A smart next step for the Centers for Medicare and Medicaid Services, which administers Medicaid, would be to apply the same “1115 Waiver” authority it used to enable states to impose work requirements on able-bodied applicants, to empower state Medicaid programs to reduce or eliminate the federally imposed home equity exemption and the annuity and spousal refusal dodges. I explained the need and made the case for such a move in “How to Fix Long-Term Care Financing.”

Article number three is a front-page, above-the-fold news article titled “Millions Bought Insurance to Cover Retirement Health Costs. Now They Face an Awful Choice,” by Leslie Scism, published January 17. She writes

Long-term-care insurance was supposed to help pay for nursing homes, assisted living and personal aides for tens of millions of Americans when they became unable to take care of themselves. Now, though, the industry is in financial turmoil, causing misery for many of the 7.3 million people who own a long-term-care policy, equal to about a fifth of the U.S. population at least 65 years old. Steep rate increases that many policyholders never saw coming are confronting them with an awful choice: Come up with the money to pay more—or walk away from their coverage.

Here’s how I replied to Ms. Scism:

“There is a critical aspect of the LTC insurance issue that your otherwise fair and well-researched article missed entirely.

“When LTC insurance carriers recognized their reserves were inadequate to pay future claims, they did the honorable thing. They raised premiums to ensure future claimants would receive full benefits.

“Compare that with the federal government’s failure to fund Social Security and Medicare adequately, leaving those programs with upwards of $100 trillion dollars in unfunded liability. What’s more, government policy actually impaired private LTC insurance.

“Beyond the reasons you cited for LTC insurance problems (actuaries’ errors regarding lapse rates and utilization, plus the Federal Reserve’s forcing interest rates to near zero, for which actuaries should not be blamed) there is another cause. Medicaid is the dominant payor of long-term care. Easy access to Medicaid for middle class and affluent people after they already needed care crowded out up to 90% of the potential market for LTC insurance, according to authors of peer-reviewed research published in the American Economic Review.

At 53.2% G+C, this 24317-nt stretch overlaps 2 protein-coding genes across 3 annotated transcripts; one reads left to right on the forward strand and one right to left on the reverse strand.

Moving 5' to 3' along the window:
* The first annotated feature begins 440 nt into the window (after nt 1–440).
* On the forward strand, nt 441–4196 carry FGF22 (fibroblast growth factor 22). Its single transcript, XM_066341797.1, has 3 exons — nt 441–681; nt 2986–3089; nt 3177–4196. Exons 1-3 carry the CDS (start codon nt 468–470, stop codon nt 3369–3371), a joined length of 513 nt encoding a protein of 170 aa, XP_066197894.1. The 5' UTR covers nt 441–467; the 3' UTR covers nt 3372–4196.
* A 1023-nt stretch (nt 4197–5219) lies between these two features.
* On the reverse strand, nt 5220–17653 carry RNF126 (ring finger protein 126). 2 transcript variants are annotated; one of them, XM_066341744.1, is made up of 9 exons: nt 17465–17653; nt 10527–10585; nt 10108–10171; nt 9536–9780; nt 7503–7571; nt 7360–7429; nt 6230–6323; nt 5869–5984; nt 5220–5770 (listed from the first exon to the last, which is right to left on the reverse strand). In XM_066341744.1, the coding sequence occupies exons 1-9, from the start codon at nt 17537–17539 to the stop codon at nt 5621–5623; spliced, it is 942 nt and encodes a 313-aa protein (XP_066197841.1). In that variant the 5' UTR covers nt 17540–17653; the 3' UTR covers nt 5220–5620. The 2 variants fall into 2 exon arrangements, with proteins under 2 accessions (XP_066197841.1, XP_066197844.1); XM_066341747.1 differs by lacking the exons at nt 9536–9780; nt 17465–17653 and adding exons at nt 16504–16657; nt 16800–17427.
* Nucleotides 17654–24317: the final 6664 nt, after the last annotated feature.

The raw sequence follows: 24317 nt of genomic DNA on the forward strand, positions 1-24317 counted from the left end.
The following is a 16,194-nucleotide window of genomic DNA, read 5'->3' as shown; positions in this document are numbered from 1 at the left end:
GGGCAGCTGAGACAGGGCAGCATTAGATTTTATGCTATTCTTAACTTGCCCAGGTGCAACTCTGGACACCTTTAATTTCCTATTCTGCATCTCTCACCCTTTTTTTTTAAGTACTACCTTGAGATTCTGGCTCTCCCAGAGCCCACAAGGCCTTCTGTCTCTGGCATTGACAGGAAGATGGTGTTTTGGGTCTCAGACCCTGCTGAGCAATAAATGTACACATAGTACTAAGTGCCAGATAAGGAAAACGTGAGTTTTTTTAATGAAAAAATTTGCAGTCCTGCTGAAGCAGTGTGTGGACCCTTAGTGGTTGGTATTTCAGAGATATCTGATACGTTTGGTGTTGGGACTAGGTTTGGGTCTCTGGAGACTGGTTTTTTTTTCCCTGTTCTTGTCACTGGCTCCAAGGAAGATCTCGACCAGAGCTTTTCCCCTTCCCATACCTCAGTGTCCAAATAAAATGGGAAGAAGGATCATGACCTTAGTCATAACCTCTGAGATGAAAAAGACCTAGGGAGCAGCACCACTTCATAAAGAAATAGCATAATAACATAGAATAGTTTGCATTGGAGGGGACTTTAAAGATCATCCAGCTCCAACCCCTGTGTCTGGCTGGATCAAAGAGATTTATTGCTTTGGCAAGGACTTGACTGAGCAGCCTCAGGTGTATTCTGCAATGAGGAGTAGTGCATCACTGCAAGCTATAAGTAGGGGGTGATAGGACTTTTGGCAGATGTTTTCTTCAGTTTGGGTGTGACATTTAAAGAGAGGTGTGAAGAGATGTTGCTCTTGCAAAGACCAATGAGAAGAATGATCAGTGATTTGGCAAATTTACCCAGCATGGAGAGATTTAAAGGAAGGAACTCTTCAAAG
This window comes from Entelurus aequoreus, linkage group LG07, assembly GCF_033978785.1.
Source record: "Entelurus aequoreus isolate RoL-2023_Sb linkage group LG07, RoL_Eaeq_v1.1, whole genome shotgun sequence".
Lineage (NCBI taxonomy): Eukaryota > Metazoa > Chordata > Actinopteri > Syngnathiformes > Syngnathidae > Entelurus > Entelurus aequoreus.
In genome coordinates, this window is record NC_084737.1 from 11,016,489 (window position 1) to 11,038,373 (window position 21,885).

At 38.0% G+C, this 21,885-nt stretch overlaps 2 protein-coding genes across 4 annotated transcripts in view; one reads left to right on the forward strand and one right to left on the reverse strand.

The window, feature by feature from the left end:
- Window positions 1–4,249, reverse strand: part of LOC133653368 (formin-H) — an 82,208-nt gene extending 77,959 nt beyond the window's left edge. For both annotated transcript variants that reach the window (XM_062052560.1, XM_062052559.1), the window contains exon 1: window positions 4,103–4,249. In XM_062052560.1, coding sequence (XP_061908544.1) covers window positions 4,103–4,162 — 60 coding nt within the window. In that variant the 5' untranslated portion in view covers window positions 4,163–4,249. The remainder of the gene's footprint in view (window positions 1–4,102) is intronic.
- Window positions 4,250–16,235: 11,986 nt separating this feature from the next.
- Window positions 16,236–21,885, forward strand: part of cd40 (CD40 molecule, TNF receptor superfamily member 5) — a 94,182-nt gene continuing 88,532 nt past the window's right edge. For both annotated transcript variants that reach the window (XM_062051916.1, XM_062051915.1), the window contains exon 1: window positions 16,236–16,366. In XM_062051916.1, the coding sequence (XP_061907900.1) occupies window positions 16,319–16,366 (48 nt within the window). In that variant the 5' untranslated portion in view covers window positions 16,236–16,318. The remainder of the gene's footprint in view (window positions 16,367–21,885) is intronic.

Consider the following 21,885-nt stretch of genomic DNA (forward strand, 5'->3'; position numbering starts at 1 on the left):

“In other words, government policy impaired demand for and profitability of private long-term care insurance, while itself, leaving most aging Americans vulnerable to social insurance and public assistance programs that are hopelessly unprepared financially for the coming age wave.

“It is a tragedy to blame private insurers and the dedicated people who’ve tried to make the LTC insurance product work for problems caused by poor public policy. Blame the culprits, not the victims.

“For a full explanation, evidence and documentation of these facts and this analysis, please see my monograph “How to Fix Long-Term Care Financing,” published by the Foundation for Government Accountability (also the source of yesterday’s WSJ op-ed about millionaires on food stamps, a very similar problem.)  

“If you would like to follow up on these aspects of this complicated problem, please contact me.” 

Steve Moses, President
Center for Long-Term Care Reform

LTC Comment:  OK, let’s tie these three articles and the key points they make together. Article one exemplifies the problem. Perverse incentives in public policy lure affluent people onto welfare for whom our safety net programs were never intended. Article two shows an example of how public policy can be modified to discourage overuse of public assistance by able-bodied non-needy people. Finally, article three demonstrates how the private sector, in this case long-term care insurance, gets blamed for problems caused, exacerbated and prolonged by counterproductive government rules.  

Takeaway:  “There are people, who the more you do for them, the less they will do for themselves.” (Jane Austen, Emma) We’d better rid public policy of the pernicious tendency to do too much for too many or we’ll fail the few genuinely needy Americans who need help the most.